Catherine Little has been advising oil and gas pipelines, terminals and LNG facilities on energy and environmental administrative law for over 25 years at all levels of federal, state and local government, with particular emphasis on regulatory compliance, litigation and enforcement defense and administrative adjudication under the Pipeline Safety Act, Natural Gas Act, Clean Water Act (including wetlands), Oil Pollution Act and National Environmental Policy Act. Her team has sought appellate review for enforcement matters with favorable results and works closely with industry and regulators alike to obtain favorable results for their clients. Catherine also regularly counsels clients with respect to pipeline construction and design issues, permitting, confidential investigations, spill and release reporting and response.

Photo of Annie M. Cook Annie M. Cook

Annie Cook’s practice focuses on administrative, environmental, and oil and gas transportation laws. Annie counsels clients on regulatory issues, compliance and litigation strategy, construction and siting, and permitting and enforcement defense relating to the Pipeline Safety Act, the Natural Gas Act, the Clean…

Annie Cook’s practice focuses on administrative, environmental, and oil and gas transportation laws. Annie counsels clients on regulatory issues, compliance and litigation strategy, construction and siting, and permitting and enforcement defense relating to the Pipeline Safety Act, the Natural Gas Act, the Clean Water Act, the Oil Pollution Act, National Environment Policy Act, TCSA, and related state and local laws.  Her team also represents clients regarding related transportation security issues and in responding to inquiries and investigations from the Department of Transportation’s Office of Inspector General. Annie’s clients include owners and operators of oil and natural gas pipeline and related storage, terminal, and LNG facilities as well as other energy industry stakeholders.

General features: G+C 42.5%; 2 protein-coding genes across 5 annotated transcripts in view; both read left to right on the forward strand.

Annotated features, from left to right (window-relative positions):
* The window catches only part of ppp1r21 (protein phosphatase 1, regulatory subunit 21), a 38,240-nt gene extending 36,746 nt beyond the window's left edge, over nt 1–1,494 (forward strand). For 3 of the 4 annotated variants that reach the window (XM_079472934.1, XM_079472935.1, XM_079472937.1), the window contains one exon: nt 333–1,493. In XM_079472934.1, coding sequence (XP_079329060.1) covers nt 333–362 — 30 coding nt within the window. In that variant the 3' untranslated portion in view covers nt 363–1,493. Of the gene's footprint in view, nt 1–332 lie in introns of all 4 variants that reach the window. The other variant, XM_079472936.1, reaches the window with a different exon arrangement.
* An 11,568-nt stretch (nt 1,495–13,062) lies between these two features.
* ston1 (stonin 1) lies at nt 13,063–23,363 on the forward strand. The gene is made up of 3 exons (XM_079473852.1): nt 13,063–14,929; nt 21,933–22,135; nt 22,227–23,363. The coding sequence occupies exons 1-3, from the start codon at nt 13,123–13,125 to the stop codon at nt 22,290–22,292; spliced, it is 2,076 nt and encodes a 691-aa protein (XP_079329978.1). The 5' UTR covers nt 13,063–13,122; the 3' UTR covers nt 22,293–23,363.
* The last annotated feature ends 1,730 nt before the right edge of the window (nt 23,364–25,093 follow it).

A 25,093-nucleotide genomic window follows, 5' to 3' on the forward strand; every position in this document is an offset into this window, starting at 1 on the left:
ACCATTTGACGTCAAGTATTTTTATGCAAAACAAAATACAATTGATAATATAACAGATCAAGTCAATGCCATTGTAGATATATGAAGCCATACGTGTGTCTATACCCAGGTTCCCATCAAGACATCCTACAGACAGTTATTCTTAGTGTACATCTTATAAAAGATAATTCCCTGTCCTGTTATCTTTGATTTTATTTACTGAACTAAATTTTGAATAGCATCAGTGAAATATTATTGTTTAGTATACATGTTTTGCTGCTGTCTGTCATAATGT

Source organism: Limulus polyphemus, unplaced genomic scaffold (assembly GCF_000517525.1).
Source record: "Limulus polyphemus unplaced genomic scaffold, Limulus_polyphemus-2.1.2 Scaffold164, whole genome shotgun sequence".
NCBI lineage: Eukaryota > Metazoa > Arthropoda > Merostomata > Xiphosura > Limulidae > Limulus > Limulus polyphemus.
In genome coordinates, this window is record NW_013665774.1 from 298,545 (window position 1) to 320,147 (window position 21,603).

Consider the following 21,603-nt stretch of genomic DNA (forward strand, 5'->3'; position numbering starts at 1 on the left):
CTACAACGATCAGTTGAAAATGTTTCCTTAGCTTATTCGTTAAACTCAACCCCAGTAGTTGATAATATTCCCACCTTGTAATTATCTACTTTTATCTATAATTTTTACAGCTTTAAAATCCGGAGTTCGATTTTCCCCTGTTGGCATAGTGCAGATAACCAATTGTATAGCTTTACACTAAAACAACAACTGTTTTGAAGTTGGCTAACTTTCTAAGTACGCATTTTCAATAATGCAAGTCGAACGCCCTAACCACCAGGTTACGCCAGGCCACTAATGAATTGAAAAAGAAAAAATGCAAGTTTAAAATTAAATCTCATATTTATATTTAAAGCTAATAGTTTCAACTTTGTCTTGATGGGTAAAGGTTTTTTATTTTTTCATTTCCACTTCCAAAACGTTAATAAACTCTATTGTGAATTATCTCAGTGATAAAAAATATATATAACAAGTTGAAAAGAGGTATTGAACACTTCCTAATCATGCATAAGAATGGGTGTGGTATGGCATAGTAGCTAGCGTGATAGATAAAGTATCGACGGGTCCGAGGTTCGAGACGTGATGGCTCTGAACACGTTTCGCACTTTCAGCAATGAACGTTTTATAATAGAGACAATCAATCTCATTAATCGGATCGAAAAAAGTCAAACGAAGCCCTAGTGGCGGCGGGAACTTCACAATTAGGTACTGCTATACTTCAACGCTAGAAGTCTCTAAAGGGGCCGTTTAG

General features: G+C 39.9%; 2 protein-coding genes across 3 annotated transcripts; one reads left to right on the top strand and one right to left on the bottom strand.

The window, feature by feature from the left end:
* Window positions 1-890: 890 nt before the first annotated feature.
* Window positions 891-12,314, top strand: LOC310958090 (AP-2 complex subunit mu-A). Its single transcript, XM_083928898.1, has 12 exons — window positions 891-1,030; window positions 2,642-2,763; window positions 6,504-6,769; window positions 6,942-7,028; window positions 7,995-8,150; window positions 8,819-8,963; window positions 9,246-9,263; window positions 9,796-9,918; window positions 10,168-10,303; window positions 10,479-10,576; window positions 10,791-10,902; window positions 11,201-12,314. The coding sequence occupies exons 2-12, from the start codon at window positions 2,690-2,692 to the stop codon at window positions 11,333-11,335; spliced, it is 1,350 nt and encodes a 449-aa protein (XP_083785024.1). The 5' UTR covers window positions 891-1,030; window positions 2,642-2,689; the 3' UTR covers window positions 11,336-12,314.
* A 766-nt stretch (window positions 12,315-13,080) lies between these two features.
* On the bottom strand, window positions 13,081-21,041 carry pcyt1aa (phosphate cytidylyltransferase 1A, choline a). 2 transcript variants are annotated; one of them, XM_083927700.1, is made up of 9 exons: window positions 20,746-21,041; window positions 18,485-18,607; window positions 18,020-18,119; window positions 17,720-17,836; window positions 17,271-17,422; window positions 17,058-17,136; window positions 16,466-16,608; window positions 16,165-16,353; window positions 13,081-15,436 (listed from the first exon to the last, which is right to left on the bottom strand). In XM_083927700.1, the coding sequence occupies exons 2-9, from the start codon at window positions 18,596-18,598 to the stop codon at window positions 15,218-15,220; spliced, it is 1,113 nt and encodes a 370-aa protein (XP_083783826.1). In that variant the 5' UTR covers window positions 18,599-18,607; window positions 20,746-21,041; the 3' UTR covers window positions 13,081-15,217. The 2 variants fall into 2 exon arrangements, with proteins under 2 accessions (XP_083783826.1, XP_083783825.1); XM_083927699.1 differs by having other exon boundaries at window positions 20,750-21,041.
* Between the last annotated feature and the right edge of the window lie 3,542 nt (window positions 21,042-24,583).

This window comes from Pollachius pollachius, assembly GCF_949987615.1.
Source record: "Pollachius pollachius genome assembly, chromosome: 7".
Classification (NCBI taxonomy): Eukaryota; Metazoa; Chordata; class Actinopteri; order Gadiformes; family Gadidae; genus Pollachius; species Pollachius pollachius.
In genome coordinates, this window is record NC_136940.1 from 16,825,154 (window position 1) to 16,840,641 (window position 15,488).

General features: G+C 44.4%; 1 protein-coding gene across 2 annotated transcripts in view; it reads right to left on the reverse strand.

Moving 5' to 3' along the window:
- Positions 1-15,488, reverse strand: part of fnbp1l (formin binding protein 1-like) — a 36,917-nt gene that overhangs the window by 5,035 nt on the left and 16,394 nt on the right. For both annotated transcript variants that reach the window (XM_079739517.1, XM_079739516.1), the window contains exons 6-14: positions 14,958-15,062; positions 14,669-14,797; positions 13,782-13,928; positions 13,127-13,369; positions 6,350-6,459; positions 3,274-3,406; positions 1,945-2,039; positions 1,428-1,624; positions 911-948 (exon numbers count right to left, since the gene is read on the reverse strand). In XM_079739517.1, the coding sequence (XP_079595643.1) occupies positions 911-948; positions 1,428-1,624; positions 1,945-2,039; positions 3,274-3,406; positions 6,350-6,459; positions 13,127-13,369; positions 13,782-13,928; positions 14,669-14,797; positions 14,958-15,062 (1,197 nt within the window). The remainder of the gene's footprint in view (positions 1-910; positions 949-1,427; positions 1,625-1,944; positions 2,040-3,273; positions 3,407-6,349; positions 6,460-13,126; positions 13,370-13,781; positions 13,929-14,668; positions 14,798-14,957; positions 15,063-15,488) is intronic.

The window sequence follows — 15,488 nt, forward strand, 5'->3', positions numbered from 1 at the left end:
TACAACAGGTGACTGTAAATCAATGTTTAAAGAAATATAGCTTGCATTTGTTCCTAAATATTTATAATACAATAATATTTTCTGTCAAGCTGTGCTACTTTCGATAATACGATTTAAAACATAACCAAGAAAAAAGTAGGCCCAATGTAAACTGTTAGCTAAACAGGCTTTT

Photo of Viktoriia De Las Casas Viktoriia De Las Casas

Viktoriia assists clients in complying with environmental laws and regulations, including permitting and strategizing on implementation of environmental requirements. She also represents them in litigation matters and advises on various aspects of environmental due diligence. Her practice encompasses all of the major environmental…

Viktoriia assists clients in complying with environmental laws and regulations, including permitting and strategizing on implementation of environmental requirements. She also represents them in litigation matters and advises on various aspects of environmental due diligence. Her practice encompasses all of the major environmental statutes, including the Clean Water Act, Endangered Species Act, Federal Insecticide, Fungicide, and Rodenticide Act, Clean Air Act, Comprehensive Environmental Response, Compensation, and Liability Act, and corresponding regulations.